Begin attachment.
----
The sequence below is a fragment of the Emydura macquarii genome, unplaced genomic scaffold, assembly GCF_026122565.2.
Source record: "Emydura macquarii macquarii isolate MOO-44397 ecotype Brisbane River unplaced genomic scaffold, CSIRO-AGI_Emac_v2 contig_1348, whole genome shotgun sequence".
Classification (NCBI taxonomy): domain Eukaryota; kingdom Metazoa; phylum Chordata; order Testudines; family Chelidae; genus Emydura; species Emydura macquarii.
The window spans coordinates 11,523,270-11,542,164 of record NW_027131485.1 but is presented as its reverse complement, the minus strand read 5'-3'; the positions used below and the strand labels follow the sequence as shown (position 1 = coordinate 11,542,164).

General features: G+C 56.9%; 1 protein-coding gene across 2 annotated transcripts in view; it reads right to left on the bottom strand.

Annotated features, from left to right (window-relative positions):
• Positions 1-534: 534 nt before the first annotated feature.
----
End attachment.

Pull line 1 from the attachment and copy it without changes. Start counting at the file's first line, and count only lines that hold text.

The sequence below is a fragment of the Emydura macquarii genome, unplaced genomic scaffold, assembly GCF_026122565.2.